2018 was a critical year for Gawker, a site for the latest news and cool gossip. The bankruptcy led to its closure and the sale of the Bustle Digital Group. After almost five years, the founder of BDG and its CEO Bryan Goldberg decide to relaunch the resource in a completely updated format and changed corporate identity. But the launch planned for 2019 did not work out due to staffing problems. Many were critical of this attempt. Especially after a fiasco, the former owners tried to make a second restart of the portal just before the lockdown. Leah Finnegan, who previously worked with this resource from 2014 to 2015, also did not feel much enthusiasm and expectation of prospects for the site’s development. However, Bustle was able to convince her to take over the editing of Gawker in her editor-in-chief role. As a result of her consent, a staff of employees was recruited, which had a huge impact on rebranding and reviving the portal. This moment turned out to be very interesting – all the editors, authors, and writers who came were women. And it was their vision of the updated resource that formed the basis of the updated Gawker.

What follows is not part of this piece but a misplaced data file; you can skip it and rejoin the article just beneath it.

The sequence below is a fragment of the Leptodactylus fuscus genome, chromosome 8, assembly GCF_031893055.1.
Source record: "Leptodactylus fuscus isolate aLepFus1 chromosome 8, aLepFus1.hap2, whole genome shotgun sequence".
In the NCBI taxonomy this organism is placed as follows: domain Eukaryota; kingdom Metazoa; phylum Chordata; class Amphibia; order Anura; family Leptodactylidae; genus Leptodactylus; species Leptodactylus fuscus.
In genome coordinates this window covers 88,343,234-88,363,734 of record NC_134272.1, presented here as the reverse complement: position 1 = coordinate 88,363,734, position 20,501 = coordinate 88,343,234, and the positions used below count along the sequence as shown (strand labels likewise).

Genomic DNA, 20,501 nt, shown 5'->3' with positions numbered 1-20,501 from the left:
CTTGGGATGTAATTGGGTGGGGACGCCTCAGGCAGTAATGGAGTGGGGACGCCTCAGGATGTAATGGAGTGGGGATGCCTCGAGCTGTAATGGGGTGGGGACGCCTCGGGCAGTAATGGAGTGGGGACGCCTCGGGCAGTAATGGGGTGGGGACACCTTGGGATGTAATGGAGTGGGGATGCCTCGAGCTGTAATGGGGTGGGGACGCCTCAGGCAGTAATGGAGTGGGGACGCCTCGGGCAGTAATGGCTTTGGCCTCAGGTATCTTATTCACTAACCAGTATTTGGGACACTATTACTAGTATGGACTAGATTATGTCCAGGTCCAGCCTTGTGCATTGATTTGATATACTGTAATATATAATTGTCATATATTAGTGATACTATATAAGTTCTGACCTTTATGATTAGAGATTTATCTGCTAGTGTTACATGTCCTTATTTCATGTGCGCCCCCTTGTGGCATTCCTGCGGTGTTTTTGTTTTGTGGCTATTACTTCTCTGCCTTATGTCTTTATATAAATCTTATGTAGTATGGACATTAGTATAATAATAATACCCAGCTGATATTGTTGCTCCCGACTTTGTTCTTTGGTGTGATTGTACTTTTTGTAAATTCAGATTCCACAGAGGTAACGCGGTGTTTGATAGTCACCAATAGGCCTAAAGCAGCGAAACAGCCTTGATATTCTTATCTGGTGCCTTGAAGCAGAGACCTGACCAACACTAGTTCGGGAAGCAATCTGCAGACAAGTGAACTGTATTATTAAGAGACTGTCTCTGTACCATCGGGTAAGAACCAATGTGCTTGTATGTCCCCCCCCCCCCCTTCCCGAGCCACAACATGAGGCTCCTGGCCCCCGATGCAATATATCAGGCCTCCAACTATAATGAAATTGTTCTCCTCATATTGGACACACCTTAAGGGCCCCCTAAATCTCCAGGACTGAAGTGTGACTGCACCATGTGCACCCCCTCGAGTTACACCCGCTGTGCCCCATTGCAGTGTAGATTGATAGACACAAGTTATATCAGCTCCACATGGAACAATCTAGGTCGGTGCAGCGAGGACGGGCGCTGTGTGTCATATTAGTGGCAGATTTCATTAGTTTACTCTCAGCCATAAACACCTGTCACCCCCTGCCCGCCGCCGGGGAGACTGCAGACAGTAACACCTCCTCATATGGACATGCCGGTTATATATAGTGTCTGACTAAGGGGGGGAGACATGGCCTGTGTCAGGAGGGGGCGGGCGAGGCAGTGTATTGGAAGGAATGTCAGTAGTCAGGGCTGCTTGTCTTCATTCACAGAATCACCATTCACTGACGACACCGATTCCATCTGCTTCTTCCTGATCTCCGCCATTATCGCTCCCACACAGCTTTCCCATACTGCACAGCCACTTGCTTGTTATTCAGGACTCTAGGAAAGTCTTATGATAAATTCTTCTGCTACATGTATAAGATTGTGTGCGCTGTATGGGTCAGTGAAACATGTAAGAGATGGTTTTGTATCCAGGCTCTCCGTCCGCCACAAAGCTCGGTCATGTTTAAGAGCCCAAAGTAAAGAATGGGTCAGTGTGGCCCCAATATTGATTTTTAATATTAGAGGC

The content of the new portal has not undergone significant changes. He retained the main sections – News, Politics, Celebrities, Media, Technology. Several more have been added to make the site more lively. The functionality and design have undergone significant adjustments. He became less vulgar and more attractive. A profitable symbiosis of the rigor of modern minimalism, which reflects the new logo and the cheerful, playful, sometimes insane design of the updated portal, adds zest to this cake of “sweet” news and gossip. This “change of scenery” really benefits Gawker, which became noticeable in increasing visits and subscribers.
The new logo is specific and expressive. It is made with a claim to aristocracy and grotesque at the same time, which was facilitated by the Body Grotesque Large Extra Bold font, somewhat modified by the designers. Monochrome execution-only black color, as well as nothing superfluous “around” and “near,” enhance this effect, which is a direct reflection of the essence of the portal itself; it’s a way of selecting and presenting the information. This approach to forming a new style gives hope that Gawker will indeed find a long second life with the appropriate selection of content.